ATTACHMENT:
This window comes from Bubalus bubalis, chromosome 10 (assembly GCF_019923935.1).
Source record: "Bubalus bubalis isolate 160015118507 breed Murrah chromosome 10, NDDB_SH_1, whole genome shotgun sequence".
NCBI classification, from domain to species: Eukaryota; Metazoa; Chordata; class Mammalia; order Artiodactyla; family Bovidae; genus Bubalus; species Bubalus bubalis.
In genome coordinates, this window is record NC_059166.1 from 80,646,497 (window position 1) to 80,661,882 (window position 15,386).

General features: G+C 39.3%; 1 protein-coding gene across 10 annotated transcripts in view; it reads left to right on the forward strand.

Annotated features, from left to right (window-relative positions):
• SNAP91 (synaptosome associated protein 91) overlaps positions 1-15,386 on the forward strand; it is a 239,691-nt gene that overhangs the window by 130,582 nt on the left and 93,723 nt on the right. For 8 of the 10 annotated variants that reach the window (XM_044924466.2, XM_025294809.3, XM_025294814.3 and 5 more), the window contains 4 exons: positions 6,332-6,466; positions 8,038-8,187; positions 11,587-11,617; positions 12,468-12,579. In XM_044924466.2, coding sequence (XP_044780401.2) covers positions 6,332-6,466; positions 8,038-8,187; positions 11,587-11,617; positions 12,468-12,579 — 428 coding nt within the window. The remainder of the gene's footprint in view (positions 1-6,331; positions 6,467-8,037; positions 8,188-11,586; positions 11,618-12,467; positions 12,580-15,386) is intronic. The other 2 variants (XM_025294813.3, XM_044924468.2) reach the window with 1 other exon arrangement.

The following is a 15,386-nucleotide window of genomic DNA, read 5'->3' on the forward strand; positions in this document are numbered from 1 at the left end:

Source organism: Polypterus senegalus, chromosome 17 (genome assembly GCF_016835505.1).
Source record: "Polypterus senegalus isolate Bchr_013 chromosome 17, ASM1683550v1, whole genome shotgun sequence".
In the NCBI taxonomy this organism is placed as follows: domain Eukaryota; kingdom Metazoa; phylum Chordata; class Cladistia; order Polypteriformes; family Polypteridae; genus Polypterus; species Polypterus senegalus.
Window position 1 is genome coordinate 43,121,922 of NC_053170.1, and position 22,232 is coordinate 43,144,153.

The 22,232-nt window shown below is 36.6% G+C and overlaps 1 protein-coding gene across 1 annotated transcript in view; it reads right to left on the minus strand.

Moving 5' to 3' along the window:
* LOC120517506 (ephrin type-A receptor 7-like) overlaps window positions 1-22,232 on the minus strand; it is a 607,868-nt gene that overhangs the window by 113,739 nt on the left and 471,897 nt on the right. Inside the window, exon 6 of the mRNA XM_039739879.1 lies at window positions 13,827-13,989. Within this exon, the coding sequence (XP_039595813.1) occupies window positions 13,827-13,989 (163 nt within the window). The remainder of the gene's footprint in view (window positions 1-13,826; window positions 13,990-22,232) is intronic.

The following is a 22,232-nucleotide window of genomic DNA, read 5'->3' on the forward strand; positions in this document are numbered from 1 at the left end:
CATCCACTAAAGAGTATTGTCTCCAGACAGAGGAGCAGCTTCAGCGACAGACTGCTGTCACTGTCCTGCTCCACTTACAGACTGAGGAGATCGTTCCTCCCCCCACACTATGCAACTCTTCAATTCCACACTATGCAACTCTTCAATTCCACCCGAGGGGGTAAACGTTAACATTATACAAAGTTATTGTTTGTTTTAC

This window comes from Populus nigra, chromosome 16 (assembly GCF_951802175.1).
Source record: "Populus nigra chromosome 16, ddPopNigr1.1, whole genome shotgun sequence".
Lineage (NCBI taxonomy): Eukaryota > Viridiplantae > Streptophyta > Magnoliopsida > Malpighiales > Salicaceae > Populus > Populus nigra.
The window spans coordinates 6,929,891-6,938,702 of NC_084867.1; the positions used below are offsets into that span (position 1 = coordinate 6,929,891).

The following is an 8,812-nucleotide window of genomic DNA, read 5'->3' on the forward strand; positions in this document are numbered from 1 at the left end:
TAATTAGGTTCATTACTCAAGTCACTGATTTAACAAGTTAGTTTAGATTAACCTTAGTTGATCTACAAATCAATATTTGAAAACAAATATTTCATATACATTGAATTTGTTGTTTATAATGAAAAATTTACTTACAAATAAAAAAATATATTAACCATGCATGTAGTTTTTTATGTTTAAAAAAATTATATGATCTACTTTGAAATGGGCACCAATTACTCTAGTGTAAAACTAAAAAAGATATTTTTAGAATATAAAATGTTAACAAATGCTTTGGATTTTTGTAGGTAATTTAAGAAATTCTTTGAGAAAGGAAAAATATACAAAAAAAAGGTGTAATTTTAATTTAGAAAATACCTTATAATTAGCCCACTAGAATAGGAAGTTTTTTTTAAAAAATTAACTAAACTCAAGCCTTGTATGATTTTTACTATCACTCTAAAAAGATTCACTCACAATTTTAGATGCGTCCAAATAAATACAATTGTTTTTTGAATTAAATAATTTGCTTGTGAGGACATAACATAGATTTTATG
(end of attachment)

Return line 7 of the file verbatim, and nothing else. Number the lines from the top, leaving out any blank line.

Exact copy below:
• SNAP91 (synaptosome associated protein 91) overlaps positions 1-15,386 on the forward strand; it is a 239,691-nt gene that overhangs the window by 130,582 nt on the left and 93,723 nt on the right. For 8 of the 10 annotated variants that reach the window (XM_044924466.2, XM_025294809.3, XM_025294814.3 and 5 more), the window contains 4 exons: positions 6,332-6,466; positions 8,038-8,187; positions 11,587-11,617; positions 12,468-12,579. In XM_044924466.2, coding sequence (XP_044780401.2) covers positions 6,332-6,466; positions 8,038-8,187; positions 11,587-11,617; positions 12,468-12,579 — 428 coding nt within the window. The remainder of the gene's footprint in view (positions 1-6,331; positions 6,467-8,037; positions 8,188-11,586; positions 11,618-12,467; positions 12,580-15,386) is intronic. The other 2 variants (XM_025294813.3, XM_044924468.2) reach the window with 1 other exon arrangement.